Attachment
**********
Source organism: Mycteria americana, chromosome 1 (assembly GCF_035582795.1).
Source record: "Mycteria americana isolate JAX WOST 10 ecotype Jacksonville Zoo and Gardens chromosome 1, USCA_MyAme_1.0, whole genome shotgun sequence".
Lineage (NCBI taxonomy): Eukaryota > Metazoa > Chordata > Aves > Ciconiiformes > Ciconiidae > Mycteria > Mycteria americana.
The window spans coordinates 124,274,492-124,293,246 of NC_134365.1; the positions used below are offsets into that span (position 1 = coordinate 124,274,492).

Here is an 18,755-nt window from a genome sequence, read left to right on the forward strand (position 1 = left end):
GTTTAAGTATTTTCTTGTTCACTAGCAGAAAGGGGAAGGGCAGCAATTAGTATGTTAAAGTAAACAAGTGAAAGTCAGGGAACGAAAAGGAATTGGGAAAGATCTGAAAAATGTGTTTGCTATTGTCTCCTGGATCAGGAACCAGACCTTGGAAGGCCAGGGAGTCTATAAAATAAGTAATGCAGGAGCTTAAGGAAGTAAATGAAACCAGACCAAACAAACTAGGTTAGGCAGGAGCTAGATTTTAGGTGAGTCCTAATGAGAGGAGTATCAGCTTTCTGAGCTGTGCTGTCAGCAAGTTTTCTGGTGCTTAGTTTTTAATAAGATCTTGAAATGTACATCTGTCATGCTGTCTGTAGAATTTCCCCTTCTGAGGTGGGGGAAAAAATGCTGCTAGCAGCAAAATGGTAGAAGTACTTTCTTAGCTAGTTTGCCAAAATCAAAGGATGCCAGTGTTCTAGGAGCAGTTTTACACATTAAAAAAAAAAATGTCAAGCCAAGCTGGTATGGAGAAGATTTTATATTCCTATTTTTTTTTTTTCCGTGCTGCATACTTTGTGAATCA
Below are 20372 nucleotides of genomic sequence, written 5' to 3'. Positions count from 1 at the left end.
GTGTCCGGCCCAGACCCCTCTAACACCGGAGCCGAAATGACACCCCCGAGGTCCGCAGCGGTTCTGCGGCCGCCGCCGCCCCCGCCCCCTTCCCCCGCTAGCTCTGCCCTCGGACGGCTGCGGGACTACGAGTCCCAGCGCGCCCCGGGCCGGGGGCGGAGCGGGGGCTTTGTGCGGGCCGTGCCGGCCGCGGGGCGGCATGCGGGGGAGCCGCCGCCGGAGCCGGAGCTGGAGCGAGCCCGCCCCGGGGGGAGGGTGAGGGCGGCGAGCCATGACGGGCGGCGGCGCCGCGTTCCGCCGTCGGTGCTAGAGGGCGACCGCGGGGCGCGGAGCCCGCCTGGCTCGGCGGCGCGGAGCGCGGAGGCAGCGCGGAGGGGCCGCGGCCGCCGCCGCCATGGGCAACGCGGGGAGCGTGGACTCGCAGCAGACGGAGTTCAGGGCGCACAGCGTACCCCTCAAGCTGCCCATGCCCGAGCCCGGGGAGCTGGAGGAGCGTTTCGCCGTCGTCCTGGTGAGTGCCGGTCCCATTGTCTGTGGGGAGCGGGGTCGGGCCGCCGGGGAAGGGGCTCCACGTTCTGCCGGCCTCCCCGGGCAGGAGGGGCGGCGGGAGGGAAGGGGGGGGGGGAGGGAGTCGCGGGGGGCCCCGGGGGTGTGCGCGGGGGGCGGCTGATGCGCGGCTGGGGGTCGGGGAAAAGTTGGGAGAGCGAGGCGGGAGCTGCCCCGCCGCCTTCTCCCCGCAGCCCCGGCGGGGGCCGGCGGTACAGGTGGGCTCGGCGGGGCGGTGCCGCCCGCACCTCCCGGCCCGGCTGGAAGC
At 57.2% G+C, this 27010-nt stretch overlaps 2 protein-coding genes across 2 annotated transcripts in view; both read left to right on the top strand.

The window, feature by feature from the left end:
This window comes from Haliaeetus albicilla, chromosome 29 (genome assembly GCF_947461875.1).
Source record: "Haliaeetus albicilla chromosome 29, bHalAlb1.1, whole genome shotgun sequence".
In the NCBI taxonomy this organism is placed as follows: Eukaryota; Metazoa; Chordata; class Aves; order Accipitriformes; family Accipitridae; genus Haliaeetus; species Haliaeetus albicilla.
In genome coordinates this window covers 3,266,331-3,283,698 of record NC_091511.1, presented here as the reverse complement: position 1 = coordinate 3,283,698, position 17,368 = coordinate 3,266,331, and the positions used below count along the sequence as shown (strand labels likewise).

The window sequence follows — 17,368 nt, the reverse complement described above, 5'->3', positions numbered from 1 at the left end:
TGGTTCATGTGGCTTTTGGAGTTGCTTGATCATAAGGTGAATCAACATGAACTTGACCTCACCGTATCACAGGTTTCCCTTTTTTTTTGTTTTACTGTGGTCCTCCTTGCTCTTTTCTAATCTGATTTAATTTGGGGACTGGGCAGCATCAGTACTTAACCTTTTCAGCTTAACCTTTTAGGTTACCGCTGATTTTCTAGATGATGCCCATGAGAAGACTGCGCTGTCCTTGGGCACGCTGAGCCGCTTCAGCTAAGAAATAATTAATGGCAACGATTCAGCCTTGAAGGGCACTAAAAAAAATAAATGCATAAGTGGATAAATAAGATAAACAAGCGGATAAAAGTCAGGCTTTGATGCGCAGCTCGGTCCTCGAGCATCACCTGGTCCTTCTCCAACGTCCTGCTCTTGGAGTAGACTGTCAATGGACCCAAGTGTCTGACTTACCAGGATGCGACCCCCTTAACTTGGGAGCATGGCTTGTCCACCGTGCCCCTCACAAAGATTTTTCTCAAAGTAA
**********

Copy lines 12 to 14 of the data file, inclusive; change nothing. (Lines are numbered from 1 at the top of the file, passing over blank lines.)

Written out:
Source record: "Haliaeetus albicilla chromosome 29, bHalAlb1.1, whole genome shotgun sequence".
In the NCBI taxonomy this organism is placed as follows: Eukaryota; Metazoa; Chordata; class Aves; order Accipitriformes; family Accipitridae; genus Haliaeetus; species Haliaeetus albicilla.
In genome coordinates this window covers 3,266,331-3,283,698 of record NC_091511.1, presented here as the reverse complement: position 1 = coordinate 3,283,698, position 17,368 = coordinate 3,266,331, and the positions used below count along the sequence as shown (strand labels likewise).